We who live in Heart of Lapland are to a great extent naturally sustainable thanks to our Arctic lifestyle with its traditions and culture. Many of us hunt, fish, pick berries and mushrooms, keep our own animals and grow our own vegetables – or buy from the neighbor.
We recycle all waste and as kids, we learned not to litter in nature. The streams of water in our forests are clean and we want our time spent in nature to leave as few footprints as possible so the next person who visits the place can get the same positive experience.
Nature is often our living room and for many, nature is also a workplace to protect.
No light pollution
Environmentally friendly buildings
Clean water and free flowing rivers
Northern lights, starry skies, the midnight sun, and other sky phenomenons are a part of our Arctic lifestyle. We like to look up and watch the sky when we walk our dogs or are out in nature. That is why we work to protect dark night skies, something that is becoming rarer around the globe. Most of our accommodation providers as well as walking trails in the municipalities got special lights or a system to decrease light pollution. It makes it easier for both visitors and locals to enjoy the show.
Houses built out of wood are the most common living situation for us and we heat our homes with air-, earth- or geothermal heating, or municipal district heating. The electricity is often green, produced by wind or solar power, which also runs our Swedish trains. The charter planes that arrive in our area are using biofuel and for you who want to drive an electric car, there are charging stations in each municipality. You can also take the bike and cycle around our entire destination. During the winter, many of us love to drive snowmobiles. The most common engine is a four-stroke engine since they are more fuel-efficient and pollute less.
We shop locally and preferably locally produced and organic ingredients. All around Heart of Lapland you can find farm shops, which sell vegetables and fresh herbs. There are also local fish- and meat stores. The restaurants, hotels, and activities that serve food are using these local ingredients, often bought directly from the farmer without any middleman.
Locally produced ingredients
Locally produced handicraft
No disposable items
Wild animals in the forest
Flea markets, second-hand stores, and local Facebook groups for second-hand goods are things we in Heart of Lapland love. We reused things before it got trendy. We are also glad that small-scale, local clothing companies that don’t use toxins have popped up in and around our destination. We rarely use disposable items, instead, we often buy locally produced handicrafts that last a lifetime – our wooden cups are a good example.
We like to bring these wooden cups to activities year-round. Many of our activities leave a very small footprint; for example fishing, hiking, cycling, paddling, berry- and mushroom picking, hunting, viewing the northern lights, photography, dog sled tours, reindeer sleds, cross-country skiing, and snowshoe walks. The air here is clean and we want to keep it that way. When we bring visitors to activities in nature, we share our knowledge about biodiversity and what rules we are required to follow – we who spend time in nature among its habitants. The animals are wild and must be respected – there are no zoos here. The knowledge about wildlife and nature makes us and the visitors better at taking care of them.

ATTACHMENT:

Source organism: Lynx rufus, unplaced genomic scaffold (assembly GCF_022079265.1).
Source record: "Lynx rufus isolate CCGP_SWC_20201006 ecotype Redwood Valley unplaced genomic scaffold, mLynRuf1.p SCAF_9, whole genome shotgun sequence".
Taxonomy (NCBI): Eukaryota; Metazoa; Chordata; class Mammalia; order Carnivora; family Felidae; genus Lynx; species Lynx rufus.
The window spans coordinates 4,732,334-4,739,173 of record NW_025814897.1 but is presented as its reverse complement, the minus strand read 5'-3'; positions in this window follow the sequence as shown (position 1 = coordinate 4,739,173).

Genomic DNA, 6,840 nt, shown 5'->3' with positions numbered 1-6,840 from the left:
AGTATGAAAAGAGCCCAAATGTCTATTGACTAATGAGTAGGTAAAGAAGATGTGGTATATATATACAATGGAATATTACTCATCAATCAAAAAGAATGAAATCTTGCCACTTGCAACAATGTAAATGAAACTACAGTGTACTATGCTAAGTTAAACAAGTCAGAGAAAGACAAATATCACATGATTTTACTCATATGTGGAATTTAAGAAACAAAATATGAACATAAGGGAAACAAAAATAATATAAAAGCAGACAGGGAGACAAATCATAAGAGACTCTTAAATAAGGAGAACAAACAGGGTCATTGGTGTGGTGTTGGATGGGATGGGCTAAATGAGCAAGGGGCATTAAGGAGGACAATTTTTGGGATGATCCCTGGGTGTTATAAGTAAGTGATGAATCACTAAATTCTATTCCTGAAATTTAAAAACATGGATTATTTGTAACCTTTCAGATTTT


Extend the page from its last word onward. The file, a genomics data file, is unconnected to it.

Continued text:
We welcome everyone, regardless of religion, gender or ethnicity – HBTQIA+ safe
Historical diversity in a mix of Swedish, Sámi and Finnish
Socially sustainable, fair wages and local economy
Our unique cultural heritage is important to us. We tell our visitors about the people who live in our destination, the ones who used to live here, and what the cultural heritage means. Through these stories, we are contributing to a more open and equal world.
Heart of Lapland is a destination that welcomes everyone, no matter your background, ethnicity, sex, age, disability, or skin color. We are also a safe and open destination for HBTQIA+ and protect the freedom of religion and belief.
The companies within Heart of Lapland are running their businesses as digitally as possible when it comes to bookings and invoices. They are following Swedish law, which regulates working hours and minimum wages. The companies are often family businesses and each guest contributes to the local economy. Everyone working in Sweden has the right to a salary that you can live on. Sweden also has one of the most comprehensive animal-keeping laws in the world and regular controls by government officials are conducted to make sure the animals participating in activities are well kept.
We who live and work in Heart of Lapland are naturally sustainable, but not perfect. We take responsibility and together we can all contribute to a more sustainable world.